In the course of pregnancy, most women experience nausea and vomiting regularly. Herbal preparations such as ginger tea may help you to relieve morning sickness symptoms, although evidence that they work is "limited and not consistent," according to a 2010 review of ginger studies published in "The Cochrane Database of Systematic Reviews." You should consult your physician before taking herbal preparations for medicinal purposes.
Video of the Day
The underground stem of ginger is useful both as medicine and as a spice. You can use ginger as a powder, oil, juice or in its fresh form. For many years, people have used this herb to treat ailments such as diarrhea, colic, morning sickness, upset stomach, gas and nausea. Ginger can also help you to relieve pain from muscle soreness, bronchitis, cough, menstrual cramps, chest and back problems, and infections of the upper respiratory tract. In addition, some people squeeze the herb and apply its fresh juice on burns. One of ginger’s chemical components is used in the manufacture of antacid, laxative and anti-gas medications.
Nausea and Vomiting
About 50 percent to 90 percent of pregnant women experience nausea and vomiting in their first trimester of pregnancy, according to a 2007 article in "International Journal of Food Properties," though researchers have not established its cause. Nausea and vomiting of pregnancy (NVP) may reduce or increase your intake of food. Additionally, it may affect your appetite and choice of your food, thus compromising the quality of your diet. Currently, most countries have not licensed any particular drug for the treatment of NVP. Two alternative and complementary therapies for NVP are ginger and Vitamin B-6.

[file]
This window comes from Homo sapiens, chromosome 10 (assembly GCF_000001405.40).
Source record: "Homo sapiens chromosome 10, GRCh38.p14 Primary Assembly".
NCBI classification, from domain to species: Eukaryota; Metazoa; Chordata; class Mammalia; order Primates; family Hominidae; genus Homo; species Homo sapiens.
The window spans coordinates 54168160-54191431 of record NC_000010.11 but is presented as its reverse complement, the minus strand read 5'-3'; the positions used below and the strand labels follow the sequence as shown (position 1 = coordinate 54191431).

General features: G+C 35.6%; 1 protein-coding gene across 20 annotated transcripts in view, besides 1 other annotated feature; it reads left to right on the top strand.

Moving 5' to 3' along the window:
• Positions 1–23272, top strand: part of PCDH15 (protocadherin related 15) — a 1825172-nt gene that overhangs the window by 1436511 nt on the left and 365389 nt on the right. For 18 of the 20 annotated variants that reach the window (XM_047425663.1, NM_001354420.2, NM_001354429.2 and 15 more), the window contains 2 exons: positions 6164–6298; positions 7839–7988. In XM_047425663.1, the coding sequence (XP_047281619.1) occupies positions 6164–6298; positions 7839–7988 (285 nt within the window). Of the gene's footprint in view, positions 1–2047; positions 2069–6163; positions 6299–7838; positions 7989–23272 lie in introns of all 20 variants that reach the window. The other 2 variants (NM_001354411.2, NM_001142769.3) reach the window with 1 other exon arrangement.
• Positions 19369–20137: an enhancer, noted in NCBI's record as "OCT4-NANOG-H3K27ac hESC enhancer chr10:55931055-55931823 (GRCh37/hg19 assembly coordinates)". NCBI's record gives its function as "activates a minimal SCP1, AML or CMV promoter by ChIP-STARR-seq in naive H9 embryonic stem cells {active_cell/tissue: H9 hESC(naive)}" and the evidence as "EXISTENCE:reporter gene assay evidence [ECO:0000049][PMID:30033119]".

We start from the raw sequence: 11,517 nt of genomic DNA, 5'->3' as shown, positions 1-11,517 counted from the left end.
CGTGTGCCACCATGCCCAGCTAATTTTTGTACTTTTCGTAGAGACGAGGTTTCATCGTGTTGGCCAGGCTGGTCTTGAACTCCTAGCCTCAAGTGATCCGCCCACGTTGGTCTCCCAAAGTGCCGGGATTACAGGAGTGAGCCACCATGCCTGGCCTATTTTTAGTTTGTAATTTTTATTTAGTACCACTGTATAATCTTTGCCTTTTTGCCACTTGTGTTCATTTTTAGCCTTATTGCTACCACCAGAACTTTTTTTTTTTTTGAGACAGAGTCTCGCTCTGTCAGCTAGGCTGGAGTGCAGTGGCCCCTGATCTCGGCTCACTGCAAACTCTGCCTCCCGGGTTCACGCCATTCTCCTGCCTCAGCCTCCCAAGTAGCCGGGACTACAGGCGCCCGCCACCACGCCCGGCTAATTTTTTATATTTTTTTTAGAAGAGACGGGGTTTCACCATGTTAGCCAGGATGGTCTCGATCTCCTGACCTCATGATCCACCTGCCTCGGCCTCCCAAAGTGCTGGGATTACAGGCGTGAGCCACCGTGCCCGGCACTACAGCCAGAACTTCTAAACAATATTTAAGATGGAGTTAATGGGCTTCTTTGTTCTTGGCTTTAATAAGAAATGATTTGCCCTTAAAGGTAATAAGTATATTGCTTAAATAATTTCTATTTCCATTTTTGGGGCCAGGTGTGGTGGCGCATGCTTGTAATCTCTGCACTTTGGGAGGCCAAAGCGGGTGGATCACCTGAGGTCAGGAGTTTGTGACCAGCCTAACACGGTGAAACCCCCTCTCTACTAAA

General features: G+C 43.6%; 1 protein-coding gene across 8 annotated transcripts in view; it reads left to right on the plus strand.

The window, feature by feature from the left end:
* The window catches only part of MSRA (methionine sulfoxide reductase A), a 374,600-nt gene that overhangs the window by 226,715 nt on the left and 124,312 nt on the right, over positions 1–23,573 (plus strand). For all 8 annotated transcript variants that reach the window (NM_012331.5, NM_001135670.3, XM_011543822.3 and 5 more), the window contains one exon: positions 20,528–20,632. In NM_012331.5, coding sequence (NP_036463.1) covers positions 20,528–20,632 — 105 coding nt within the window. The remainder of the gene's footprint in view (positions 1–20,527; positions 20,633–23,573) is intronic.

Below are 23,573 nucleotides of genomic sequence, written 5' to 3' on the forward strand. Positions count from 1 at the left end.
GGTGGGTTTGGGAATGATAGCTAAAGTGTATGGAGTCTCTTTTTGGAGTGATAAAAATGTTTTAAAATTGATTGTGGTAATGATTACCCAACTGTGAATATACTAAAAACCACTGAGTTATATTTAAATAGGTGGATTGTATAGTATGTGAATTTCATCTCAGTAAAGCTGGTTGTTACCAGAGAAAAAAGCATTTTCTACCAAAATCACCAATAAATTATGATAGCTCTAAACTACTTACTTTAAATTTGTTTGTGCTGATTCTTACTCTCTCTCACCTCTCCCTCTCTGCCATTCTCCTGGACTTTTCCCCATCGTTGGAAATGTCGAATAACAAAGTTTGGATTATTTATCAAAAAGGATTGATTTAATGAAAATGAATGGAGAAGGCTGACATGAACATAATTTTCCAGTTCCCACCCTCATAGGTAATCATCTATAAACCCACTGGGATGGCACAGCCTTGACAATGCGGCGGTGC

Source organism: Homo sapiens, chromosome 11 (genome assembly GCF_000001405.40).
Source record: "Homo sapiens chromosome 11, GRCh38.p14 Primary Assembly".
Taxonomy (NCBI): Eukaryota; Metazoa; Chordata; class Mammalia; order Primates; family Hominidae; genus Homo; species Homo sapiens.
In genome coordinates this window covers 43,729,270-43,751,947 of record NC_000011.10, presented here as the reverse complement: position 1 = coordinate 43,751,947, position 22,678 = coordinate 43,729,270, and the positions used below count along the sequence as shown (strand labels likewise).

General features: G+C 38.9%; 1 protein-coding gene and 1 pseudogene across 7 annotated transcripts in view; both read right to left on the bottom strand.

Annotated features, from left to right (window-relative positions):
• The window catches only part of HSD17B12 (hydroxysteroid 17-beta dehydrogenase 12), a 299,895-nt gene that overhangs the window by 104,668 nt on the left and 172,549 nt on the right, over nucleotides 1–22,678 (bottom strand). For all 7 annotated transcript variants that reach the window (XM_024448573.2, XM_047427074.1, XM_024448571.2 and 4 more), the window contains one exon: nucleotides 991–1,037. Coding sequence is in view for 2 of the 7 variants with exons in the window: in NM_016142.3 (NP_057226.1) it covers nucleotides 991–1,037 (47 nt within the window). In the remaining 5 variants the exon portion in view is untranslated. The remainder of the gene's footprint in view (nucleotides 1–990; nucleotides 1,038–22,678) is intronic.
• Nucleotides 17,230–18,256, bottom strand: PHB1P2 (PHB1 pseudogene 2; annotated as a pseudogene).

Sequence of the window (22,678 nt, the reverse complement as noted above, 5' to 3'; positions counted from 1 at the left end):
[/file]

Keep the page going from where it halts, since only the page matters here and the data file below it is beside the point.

A Canadian study pioneered by the Toronto-based Motherisk Program revealed that more than 50 percent of pregnant women use either ginger tablets or tea, according to the "International Journal of Food Properties" article. Other studies have established that between 6 percent and 12 percent of pregnant women use ginger herbal preparations to treat NVP. In these studies, the women who used ginger experienced a significant decrease in NVP. Interestingly, the researchers also observed a reduction in the risk of losing pregnancies among the women who used ginger.
Mode of Action
Researchers have linked ginger’s efficacy in treating NVP to its ability to either prevent or to help expel gas. Ginger uses gastric effects to increase rhythmical passage of food down the digestive tract, called peristalsis. Unlike medications, ginger does not act on the central nervous system. Instead, it only acts on the digestive tract and thus avoids the complications associated with stimulating the nervous system. Chemical compounds called -gingerol and -shogaol are thought to give ginger its anti-nausea properties.
According to the University of Maryland Medical Center, it is very unlikely that you will experience any side effects from using ginger. But a high dose may irritate you in the mouth and give you a mild heartburn. The center cautions that pregnant women should not take more than 1 gram of ginger a day, and they should always discuss using it with their doctor first. Additionally, in case you have gallstones or you have been scheduled for a surgery, inform your doctor before taking ginger tea.